On 07 July 2020, the first meeting of the technical platform was held and it was brought to the attention of the Mauritian Authorities that the European Commission will base itself on the assessment which will be conducted by the FATF and that once Mauritius is removed from the FATF list, the European Commission will take around 6 weeks to remove the jurisdiction from the blacklist.
In July 2020, the AML and CFT (Miscellaneous Provisions) Act 2020 was adopted by the National Assembly of Mauritius to strengthen the legal framework for AML/CFT enforcement, amendments were brought to the Financial Intelligence and Anti-Money Laundering Act 2002 to fine-tune the supervisory legal framework, and the Prevention of Corruption Act 2002 was also bolstered to provide a stronger deterrent to corruption offences in the financial services sector.
Hon Mahen Kumar Seeruttun’s interview as Minister of Financial Services and Good Governance
How the FATF has responded to Mauritius’ efforts4
During the subsequent virtual face-to-face meeting and plenary meeting in September 2020 and October 2020 respectively, the FATF commended the tremendous progress made by Mauritius in implementing the Action Plan, despite the COVID-19 pandemic. During the meeting, the assessors also complimented the sustained progress made by Mauritius. Followingo that, Mauritius submitted its Second Progress Report to the FATF on 27 November 2020 which described all the updated actions taken to implement the Action Plan and underlined the significant overall progress undertaken by Mauritius.
Since then, on 22 January 2021, a meeting was held between the FATF/Middle East Joint Group and the Mauritian delegation (headed by the Governor of the Bank of Mauritius), whereby Mauritius had the opportunity to provide clarifications to the FATF on queries raised by the assessors. Following the meeting, the ESAAMLG issued its 3rd Follow-up Report (FUR) for Mauritius on 25 January 2021. It conducted a re-rating exercise on the compliance status of Mauritius with regards to the FATF 40 Recommendations where it noted that Mauritius is overall compliant, largely compliant and partially compliant on 39 Recommendations.
At the latest FATF plenary session held from 22 to 25 February 2021 in Paris, the Second Progress Report of Mauritius was considered along with the 3rd FUR, and the report of the assessors. In the course of this meeting, the list of jurisdictions under increased monitoring was revised, and the progress made by various jurisdictions was reviewed. While Mauritius has been maintained on the list, the FATF noted a number of achievements in the fields of outreach and training. Most crucially, the FATF does not call for the application of enhanced due diligence measures to be applied to Mauritius, but encourages it to keep up its efforts on the 5 action points needed to ensure its removal from the grey-list, in a strong signal that the jurisdiction is proceeding in the right direction.5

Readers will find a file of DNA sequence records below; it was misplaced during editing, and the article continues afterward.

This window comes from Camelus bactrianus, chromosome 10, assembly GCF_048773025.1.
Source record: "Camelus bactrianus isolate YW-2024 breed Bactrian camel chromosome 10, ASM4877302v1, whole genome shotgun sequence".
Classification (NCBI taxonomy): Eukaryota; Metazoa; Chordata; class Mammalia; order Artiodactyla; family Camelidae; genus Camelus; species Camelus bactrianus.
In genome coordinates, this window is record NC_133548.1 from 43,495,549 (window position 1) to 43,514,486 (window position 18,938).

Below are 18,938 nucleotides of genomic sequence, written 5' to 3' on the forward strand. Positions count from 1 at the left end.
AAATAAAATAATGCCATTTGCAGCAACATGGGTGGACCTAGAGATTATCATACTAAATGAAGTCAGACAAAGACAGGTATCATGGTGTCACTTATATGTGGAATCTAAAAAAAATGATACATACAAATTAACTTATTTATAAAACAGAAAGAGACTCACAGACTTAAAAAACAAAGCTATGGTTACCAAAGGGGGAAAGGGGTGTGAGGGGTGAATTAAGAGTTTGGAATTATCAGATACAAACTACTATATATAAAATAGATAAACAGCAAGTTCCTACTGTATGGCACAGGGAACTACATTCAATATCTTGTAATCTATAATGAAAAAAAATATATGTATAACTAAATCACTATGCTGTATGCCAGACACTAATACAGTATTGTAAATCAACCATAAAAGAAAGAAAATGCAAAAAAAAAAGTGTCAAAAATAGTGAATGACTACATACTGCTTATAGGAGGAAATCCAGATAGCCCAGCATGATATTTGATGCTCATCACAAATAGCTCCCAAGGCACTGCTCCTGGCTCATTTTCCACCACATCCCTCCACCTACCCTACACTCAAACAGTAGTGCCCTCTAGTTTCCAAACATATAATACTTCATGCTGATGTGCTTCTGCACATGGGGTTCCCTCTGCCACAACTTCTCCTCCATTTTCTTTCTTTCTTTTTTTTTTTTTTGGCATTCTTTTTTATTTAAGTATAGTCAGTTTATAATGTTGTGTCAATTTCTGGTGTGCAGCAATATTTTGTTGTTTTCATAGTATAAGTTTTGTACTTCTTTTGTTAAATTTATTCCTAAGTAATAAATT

- Source: https://www.blc.mu/blc.mu1/documents/news/Communique_MFSGG_27_Jan_21.jpg
- Source: https://www.fatf-gafi.org/publications/high-risk-and-other-monitored-jurisdictions/documents/increased-monitoring-february-2021.html
The way forward: a public-private partnership
For its part, the government of Mauritius has noted that the jurisdiction remains focused on proving its adherence to the international best practice norms for the fight against money laundering, terrorist financing and proliferation financing, and reiterates its unflinching commitment to exit the FATF list at the earliest.
At Rogers Capital, we believe that this situation calls for a strong partnership between the public and private sectors wherein our team has been playing its part by supporting the government’s actions in building an effective AML/CFT regime and redoubling training efforts in the AML/CFT arena with a view to addressing the five remaining outstanding actions.
As financial centres across the world review their financial offerings and accelerate technological adoption in the light of COVID-19, we believe that Mauritius offers a stable and secure environment for investors who are seeking to leverage the vast, untapped potential of the African mainland. By leveraging Mauritius as an investment hub for Africa, investors can also avail of the vast network of Investor Protection and Promotion Agreements held with 23 African countries, as well as the Double Tax Avoidance Agreements that the island economy has in place with 21 African countries.*
With financial inclusion in Africa standing at 42.6%** compared to the global average of 69%***, while mobile money transactions are well above the 2% global average at 10% of the continent’s GDP****, it is evident that investments in Africa in general represent a viable opportunity for investors. It is equally clear then that Mauritius, with its stable political environment, sound regulatory framework and robust strides in AML/CFT compliance, is well poised to act as a regional financial centre that investors can use to channel their investments and build the Africa of tomorrow.